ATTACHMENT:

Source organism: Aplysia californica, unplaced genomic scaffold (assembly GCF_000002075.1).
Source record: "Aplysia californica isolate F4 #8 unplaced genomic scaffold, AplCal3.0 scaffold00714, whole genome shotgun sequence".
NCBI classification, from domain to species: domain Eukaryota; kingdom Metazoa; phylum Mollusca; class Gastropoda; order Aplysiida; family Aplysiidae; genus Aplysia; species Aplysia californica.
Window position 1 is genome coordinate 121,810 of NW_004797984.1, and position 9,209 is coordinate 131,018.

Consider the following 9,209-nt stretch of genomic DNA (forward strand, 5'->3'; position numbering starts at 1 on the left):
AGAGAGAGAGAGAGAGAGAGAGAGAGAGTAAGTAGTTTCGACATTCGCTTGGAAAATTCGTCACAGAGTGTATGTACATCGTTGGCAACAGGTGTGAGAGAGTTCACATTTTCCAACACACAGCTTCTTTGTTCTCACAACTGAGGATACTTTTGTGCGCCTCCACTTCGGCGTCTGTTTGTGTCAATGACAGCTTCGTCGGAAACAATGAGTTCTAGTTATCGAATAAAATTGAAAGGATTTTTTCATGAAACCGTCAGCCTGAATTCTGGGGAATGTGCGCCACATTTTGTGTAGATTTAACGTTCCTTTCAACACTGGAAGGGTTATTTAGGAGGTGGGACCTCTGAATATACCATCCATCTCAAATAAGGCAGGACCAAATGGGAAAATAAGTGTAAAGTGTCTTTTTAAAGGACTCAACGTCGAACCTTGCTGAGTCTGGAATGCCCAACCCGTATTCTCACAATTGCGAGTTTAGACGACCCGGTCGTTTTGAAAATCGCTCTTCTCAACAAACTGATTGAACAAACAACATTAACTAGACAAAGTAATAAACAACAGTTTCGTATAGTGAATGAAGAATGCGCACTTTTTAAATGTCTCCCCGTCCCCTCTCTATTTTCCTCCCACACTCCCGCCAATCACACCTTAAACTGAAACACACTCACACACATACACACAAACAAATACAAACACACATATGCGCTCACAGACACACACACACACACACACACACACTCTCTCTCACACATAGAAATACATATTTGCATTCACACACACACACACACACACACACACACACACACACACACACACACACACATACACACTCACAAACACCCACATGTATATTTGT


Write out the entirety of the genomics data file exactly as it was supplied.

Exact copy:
Source organism: Aplysia californica, unplaced genomic scaffold (assembly GCF_000002075.1).
Source record: "Aplysia californica isolate F4 #8 unplaced genomic scaffold, AplCal3.0 scaffold00714, whole genome shotgun sequence".
NCBI classification, from domain to species: domain Eukaryota; kingdom Metazoa; phylum Mollusca; class Gastropoda; order Aplysiida; family Aplysiidae; genus Aplysia; species Aplysia californica.
Window position 1 is genome coordinate 121,810 of NW_004797984.1, and position 9,209 is coordinate 131,018.

Consider the following 9,209-nt stretch of genomic DNA (forward strand, 5'->3'; position numbering starts at 1 on the left):
AGAGAGAGAGAGAGAGAGAGAGAGAGAGTAAGTAGTTTCGACATTCGCTTGGAAAATTCGTCACAGAGTGTATGTACATCGTTGGCAACAGGTGTGAGAGAGTTCACATTTTCCAACACACAGCTTCTTTGTTCTCACAACTGAGGATACTTTTGTGCGCCTCCACTTCGGCGTCTGTTTGTGTCAATGACAGCTTCGTCGGAAACAATGAGTTCTAGTTATCGAATAAAATTGAAAGGATTTTTTCATGAAACCGTCAGCCTGAATTCTGGGGAATGTGCGCCACATTTTGTGTAGATTTAACGTTCCTTTCAACACTGGAAGGGTTATTTAGGAGGTGGGACCTCTGAATATACCATCCATCTCAAATAAGGCAGGACCAAATGGGAAAATAAGTGTAAAGTGTCTTTTTAAAGGACTCAACGTCGAACCTTGCTGAGTCTGGAATGCCCAACCCGTATTCTCACAATTGCGAGTTTAGACGACCCGGTCGTTTTGAAAATCGCTCTTCTCAACAAACTGATTGAACAAACAACATTAACTAGACAAAGTAATAAACAACAGTTTCGTATAGTGAATGAAGAATGCGCACTTTTTAAATGTCTCCCCGTCCCCTCTCTATTTTCCTCCCACACTCCCGCCAATCACACCTTAAACTGAAACACACTCACACACATACACACAAACAAATACAAACACACATATGCGCTCACAGACACACACACACACACACACACACACTCTCTCTCACACATAGAAATACATATTTGCATTCACACACACACACACACACACACACACACACACACACACACACACACACACATACACACTCACAAACACCCACATGTATATTTGT